Now, this one is difficult. As people will genuinely believe what they are saying, and be saying it in perceived good faith, this cannot always be taken as intentional manipulation. These are very hard to debate, as the emotive aspect is so powerful and the accusation so strong. I have seen many doctors pushed to breaking point debating the finer points of decisions around life and death. Furthermore, you make yourself the fictitious enemy of an often justified moral crusade.

Look for words like ‘children, women, forced, infringement, fascism etc’, or emotive images and one-sided opinion pieces being used.

So, aside from leaving it to the official authority involved, you could say;

This is a very difficult situation. But before we make quick judgements about what may be ‘right’ or ‘wrong’, it is important to get a full picture of what is going on.  You may very well be right, but there may be information that you are not aware of that complicates things.’

But when it comes to this one, less engagement is more. Personally I only debate subjects where avoiding the argument puts others at risk.

appeal to emotion

An ‘appeal to emotion’ makes you consider fear over logic. Image courtesy of Flickr.

9. The ‘Ad Hominem’ (abusive, name calling)

Personally, the use of personal insults or use of character traits within academic discourse is enough cause for me to withdraw from debate. An ‘ad hominem’ is where someone begins either casting aspersions on their opponent (he is x or y,) or bringing up past actions (he used to do x, he once y) to try and undermine their argument. The insult or characterisation may be completely unrelated, but infer some blanket moral judgement.

Of course, there are cases where someones character or past actions may predict the validity of their argument, but to assume so is foolhardy.

Often the nature of the person is irrelevant to the argument, where the approach insists that a ‘bad’ person cannot make a ‘valid or true’ statement because of their nature;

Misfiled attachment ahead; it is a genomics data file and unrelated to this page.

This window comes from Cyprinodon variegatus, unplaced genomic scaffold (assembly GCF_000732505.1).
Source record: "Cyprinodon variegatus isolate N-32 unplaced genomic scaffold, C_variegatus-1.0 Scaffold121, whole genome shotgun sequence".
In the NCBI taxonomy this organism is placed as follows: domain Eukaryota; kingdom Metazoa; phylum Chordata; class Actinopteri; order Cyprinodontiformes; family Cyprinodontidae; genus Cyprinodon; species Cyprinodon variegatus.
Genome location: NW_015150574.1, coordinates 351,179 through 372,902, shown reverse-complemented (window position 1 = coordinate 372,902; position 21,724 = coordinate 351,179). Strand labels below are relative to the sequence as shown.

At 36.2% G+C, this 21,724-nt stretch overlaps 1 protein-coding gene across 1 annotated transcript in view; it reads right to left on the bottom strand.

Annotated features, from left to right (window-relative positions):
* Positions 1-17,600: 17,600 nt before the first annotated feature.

• Ad hominem: ‘A’ must be wrong because he did x
  • Correction:  The likelihood of being wrong must be taken on the evidence presented, not his character.

This is easier to present with a common example;

  • The surgeon-general says that burgers are unhealthy, but he is really fat so whatever.

In this example an ‘ad hominem’ attack is made to question the validity of the surgeon-generals advice based on his appearance. It infers that if burgers were really unhealthy, then he/she wouldn’t be fat. Therefore, he/she is lying and he/she is a bad person. Worse still, it presents being overweight as some kind of moral shortcoming.

This usually signifies that the argument has been lost and may reveal something about the character of who you are dealing with. On a personal note, often these ‘trolls’ thrive on attention, so don’t waste your time beyond one response. You are not convincing them, you are convincing bystander readers.

The important point missed is that burgers are unhealthy if even to extreme, regardless of who says it. This is an easy one to spot, just look for adjectives or insults.

i.e ‘Crooked Hillary.’ 

So what do you say?